Ableton Live is a supremely popular DAW that runs on macOS and Windows and lets you create projects into which you can record and edit audio tracks and also software instruments to create backing parts. Naturally, you don’t just do everything in one take so there’s support for doing multiple takes, chopping up different parts and moving them around to create an arrangement, and layering different instruments together.

DAWs like Live and Pro Tools also contain software effects that can be used to add depth and interest to your sounds and tracks. Common types of effects to use include reverb, which creates a sense of space around parts like vocals or drums, delays which creatively add echo, and equalization which is used to balance all the different parts of your beat together to make sure they sound great as a whole.

A copy of Ableton Live Lite and a three-month trial to Pro Tools Artist are included when you buy a Focusrite Scarlett interface.

Software instruments

The beauty of modern music-making is that you can fit a whole studio’s worth of instruments into your computer with software instruments. These can be loaded onto tracks in your DAW and played with a MIDI keyboard or programmed using your DAW’s MIDI editor. In Focusrite’s Hitmaker Expansion bundle, you’ll find several cool virtual instruments you can use to build up backing parts for your loops and beats.

XLN’s Addictive Drums 2: Studio Rock Kit is a powerful and slick-sounding drum instrument based on hundreds of real drum samples; you can use this to create serious beats to back up your tracks.

Native Instruments Massive is a synthesizer plugin that covers everything from huge basses to searing leads among its 1,300 presets, and also lets you design your own sounds.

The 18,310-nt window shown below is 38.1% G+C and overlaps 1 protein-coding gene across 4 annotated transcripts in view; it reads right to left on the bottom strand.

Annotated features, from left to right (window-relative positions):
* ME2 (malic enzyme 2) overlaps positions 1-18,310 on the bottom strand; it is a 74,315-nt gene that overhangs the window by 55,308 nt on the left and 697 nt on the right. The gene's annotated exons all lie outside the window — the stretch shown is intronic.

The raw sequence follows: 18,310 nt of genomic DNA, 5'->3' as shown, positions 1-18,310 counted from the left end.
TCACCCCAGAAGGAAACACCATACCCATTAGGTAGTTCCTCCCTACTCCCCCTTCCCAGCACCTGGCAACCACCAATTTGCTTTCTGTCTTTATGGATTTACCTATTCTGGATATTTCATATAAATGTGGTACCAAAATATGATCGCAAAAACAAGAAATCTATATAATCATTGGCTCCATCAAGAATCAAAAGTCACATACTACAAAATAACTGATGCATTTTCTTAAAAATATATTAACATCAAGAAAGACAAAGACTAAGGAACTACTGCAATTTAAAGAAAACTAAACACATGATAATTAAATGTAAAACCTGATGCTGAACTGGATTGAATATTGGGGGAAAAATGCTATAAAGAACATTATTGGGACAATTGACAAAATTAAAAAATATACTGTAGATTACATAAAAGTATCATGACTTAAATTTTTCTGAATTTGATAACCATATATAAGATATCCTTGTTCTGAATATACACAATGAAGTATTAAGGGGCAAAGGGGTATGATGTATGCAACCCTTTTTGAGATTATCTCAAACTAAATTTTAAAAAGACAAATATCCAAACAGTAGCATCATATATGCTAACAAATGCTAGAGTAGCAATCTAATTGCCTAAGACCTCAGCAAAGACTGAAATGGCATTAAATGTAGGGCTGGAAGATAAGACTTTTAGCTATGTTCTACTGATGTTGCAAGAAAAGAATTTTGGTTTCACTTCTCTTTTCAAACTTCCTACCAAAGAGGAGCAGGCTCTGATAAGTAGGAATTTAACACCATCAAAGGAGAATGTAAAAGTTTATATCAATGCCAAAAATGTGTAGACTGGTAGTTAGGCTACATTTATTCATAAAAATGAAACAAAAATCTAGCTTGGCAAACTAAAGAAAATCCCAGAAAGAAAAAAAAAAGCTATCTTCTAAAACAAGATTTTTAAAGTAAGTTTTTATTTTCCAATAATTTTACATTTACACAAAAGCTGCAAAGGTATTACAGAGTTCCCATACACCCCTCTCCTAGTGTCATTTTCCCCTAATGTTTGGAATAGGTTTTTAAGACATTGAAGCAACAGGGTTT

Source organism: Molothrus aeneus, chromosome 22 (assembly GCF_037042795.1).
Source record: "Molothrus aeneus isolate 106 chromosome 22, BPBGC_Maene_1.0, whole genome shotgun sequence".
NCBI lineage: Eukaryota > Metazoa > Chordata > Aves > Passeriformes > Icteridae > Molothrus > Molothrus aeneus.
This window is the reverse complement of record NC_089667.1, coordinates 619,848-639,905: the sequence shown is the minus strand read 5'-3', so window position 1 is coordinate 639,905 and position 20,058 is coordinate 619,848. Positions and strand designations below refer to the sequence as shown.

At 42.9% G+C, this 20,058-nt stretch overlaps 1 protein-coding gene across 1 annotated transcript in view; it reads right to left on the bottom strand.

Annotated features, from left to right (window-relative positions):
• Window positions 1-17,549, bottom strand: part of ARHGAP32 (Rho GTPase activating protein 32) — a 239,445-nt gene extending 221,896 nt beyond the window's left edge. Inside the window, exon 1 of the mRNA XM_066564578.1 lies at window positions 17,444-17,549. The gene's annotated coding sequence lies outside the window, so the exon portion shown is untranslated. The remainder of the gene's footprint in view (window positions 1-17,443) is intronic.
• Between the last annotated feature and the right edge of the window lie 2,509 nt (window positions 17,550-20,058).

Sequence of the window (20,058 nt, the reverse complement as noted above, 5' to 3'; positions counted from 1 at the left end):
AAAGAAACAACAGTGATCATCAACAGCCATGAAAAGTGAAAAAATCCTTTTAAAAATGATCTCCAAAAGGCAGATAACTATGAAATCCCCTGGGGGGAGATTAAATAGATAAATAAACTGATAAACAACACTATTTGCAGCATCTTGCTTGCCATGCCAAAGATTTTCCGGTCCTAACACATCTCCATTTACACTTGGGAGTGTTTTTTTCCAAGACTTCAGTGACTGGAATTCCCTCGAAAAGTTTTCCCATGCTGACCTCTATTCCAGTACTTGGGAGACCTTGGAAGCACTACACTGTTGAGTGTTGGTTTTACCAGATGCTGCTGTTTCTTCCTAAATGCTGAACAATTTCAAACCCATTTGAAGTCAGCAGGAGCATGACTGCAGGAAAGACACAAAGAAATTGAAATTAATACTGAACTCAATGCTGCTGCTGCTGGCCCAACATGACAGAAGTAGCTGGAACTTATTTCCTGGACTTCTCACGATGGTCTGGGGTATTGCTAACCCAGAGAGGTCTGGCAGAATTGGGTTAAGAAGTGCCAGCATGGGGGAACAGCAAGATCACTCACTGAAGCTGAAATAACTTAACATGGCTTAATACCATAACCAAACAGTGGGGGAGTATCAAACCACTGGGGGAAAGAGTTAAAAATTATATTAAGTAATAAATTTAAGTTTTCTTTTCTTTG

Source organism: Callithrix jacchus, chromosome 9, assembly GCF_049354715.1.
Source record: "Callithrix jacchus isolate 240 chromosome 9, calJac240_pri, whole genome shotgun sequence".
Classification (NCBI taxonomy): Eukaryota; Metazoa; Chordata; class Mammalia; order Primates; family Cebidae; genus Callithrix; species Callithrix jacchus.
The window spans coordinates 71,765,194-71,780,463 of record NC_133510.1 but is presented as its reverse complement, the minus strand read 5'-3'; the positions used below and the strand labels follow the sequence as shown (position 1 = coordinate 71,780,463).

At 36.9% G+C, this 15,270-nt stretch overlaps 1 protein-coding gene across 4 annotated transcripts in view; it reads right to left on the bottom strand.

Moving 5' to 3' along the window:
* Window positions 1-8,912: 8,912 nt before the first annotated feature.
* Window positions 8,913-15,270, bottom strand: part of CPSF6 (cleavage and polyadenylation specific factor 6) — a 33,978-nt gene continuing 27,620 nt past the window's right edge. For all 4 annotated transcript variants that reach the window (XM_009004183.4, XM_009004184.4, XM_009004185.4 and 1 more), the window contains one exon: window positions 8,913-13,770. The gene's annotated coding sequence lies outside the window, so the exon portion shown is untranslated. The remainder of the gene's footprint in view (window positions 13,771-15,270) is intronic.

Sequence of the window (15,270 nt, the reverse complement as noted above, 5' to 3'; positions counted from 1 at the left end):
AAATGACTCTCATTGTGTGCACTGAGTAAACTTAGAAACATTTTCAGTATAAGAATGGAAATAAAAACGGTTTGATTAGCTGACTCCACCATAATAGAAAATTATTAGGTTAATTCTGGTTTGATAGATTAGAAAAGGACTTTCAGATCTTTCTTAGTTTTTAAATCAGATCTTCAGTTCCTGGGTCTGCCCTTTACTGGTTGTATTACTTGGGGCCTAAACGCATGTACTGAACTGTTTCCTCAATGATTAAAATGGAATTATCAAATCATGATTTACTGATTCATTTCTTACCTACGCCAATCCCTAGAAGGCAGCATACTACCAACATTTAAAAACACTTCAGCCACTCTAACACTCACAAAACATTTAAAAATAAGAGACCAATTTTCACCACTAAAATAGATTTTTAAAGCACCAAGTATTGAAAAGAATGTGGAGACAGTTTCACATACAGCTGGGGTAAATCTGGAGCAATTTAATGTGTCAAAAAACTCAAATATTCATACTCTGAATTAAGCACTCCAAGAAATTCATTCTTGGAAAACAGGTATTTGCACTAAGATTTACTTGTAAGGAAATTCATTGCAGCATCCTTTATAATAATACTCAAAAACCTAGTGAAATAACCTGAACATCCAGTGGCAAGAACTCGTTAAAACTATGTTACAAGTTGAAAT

Meanwhile, XLN Audio’s Addictive Keys Studio Grand puts a beautiful concert grand piano at your fingertips. Use instruments like these to create rich and interesting backing parts without needing any extra musicians.

Effects processors

When you’ve recorded and programmed your various sounds, you’ll want to make sure they sound their best. To that end, Focusrite’s Hitmaker Expansion bundle comes with essential plugins for perfecting your vocal recordings.

Antares AutoTune Access is an industry-standard processor for auto-tuning vocals for perfect pitch, and ReLab’s LX480 is based on a legendary reverb unit, perfect for adding space and depth to vocal tracks. Guitarists will also enjoy Softube’s Marshall Silver Jubilee 2555 for adding authentic crunch to guitar recordings either during or post-recording.

Mixing tools

When you’ve recorded, edited and arranged your track in your DAW, you’ll then want to mix it using specialised plugins to sweeten and balance everything to prime it for release. This doesn’t have to be complex, and advanced tools like the FAST Balancer can help streamline the mixing process.

Plugins such as the Bx_console Focusrite SC and Red 2 & 3 Plugin Suite will also help you ensure your final mix and master sounds smooth and ready for release. And if you need an extra hand, every Scarlett includes five free masters from LANDR to help give your songs a professional, polished sheen.

So there you have it – with the right core hardware and software tools, you can be making pro-sounding music in just a short time. And why should it be complicated?